Elizabeth Kilduff, Director

The Chazan Gallery is pleased to present TRIBES, a solo exhibition featuring the works of Deborah Baronas, from December 7 to December 21, 2018.  There will be an opening reception for the artists on Friday, December 7, from 5:00 - 7:00. The public is invited.

Deborah Baronas, Paratroopers, 2017

Deborah Baronas makes artwork about work—the American workers, past and present, who are the bedrock of our diverse culture. Whether the subjects are mill workers, farmers, domestic servants, or soldiers, whether they were American born or immigrants, the focus remains the same: to capture their spirit, tenacity, and hope. Recent commissions for the Rhode Island Veterans Home and the Rhode Island State Police afforded Baronas the opportunity to study their cultures.    As Baronas puts it: “They seem to me like tribal societies and it is fascinating the way they work together.  Community and family, tradition, loyalty and a sense of responsibility for others, characterize their social and philosophical make up.  I wish we all could be so connected in common purpose.” Her work is also about the passage of time, and the challenge of moving through changing circumstances without losing touch with our heritage: “It is my belief that the interaction between art and history can speak to people on many levels.” She uses multiple layers to create a sense of depth, space, time, and movement. Etched glass and translucent fabric panels, cast shadows on paintings and drawings. As viewers move through the exhibits, the patterns and colors shift, animating the figures and transforming the light. The work is also designed to evoke a personal, private response. Storytelling is central, but the tales are suggested rather than detailed: “I believe this ambiguity allows people to connect with the work on a deeply personal level.”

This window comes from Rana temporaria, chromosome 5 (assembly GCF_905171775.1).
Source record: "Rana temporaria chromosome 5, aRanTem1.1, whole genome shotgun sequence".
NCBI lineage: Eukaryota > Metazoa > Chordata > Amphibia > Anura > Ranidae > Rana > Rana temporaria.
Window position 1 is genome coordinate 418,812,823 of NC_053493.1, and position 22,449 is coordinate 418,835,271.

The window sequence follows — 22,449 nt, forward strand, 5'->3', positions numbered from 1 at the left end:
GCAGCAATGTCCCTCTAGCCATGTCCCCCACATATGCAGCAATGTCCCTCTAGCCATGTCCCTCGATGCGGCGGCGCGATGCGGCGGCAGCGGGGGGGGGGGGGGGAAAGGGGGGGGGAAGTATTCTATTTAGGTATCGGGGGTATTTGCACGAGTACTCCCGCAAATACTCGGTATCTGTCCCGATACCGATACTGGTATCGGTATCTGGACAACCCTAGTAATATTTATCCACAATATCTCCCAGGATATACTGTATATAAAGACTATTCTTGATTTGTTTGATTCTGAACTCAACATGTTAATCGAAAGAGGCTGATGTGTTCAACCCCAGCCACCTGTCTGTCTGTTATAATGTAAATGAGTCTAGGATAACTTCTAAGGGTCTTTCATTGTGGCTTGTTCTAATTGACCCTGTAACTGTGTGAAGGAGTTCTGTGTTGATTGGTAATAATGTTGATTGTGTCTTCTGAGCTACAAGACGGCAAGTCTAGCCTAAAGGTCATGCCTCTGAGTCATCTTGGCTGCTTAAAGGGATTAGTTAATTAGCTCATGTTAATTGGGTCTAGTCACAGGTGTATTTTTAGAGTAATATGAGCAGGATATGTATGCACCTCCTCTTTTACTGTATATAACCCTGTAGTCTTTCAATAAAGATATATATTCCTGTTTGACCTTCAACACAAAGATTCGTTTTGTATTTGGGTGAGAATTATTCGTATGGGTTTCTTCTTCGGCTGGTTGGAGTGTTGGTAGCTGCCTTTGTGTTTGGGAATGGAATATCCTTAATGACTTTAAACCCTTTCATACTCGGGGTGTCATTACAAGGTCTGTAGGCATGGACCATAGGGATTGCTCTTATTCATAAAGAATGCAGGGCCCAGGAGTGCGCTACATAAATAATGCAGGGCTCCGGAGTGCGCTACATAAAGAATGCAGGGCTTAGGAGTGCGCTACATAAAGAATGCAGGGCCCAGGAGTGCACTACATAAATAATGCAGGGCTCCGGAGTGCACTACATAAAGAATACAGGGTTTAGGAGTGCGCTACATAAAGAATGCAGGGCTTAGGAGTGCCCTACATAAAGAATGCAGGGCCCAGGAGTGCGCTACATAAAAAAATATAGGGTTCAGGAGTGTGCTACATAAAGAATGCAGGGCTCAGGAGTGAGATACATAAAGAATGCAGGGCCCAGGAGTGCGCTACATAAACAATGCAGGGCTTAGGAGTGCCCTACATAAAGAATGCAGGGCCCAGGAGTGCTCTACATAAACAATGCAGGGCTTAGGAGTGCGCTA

Deborah Baronas, War, 2017

Deborah Baronas studied textile design and painting at the Rhode Island School of Design. Based on her own work experience and family heritage, she explores the condition of the American worker and landscape. Deborah worked as a textile designer and creative director in the textile industry in New York City, Los Angeles and Europe working with designers and fabric manufacturers in global fashion centers.  As as a result of the textile industry moving off shore and mills closing, Deborah began a visual documentation of the history of that industry.  This led to studies of other industries, workers and communities. She designs site specific installations that produce interactive environments with scrims, paintings, video, music and photography.  Her work is based on personal interviews, portraits of her subjects and archival materials. Deborah lives and works as a design consultant and fine artist in Rhode Island



For further information, please contact Elena Lledó at elenalledo@chazangallery.org.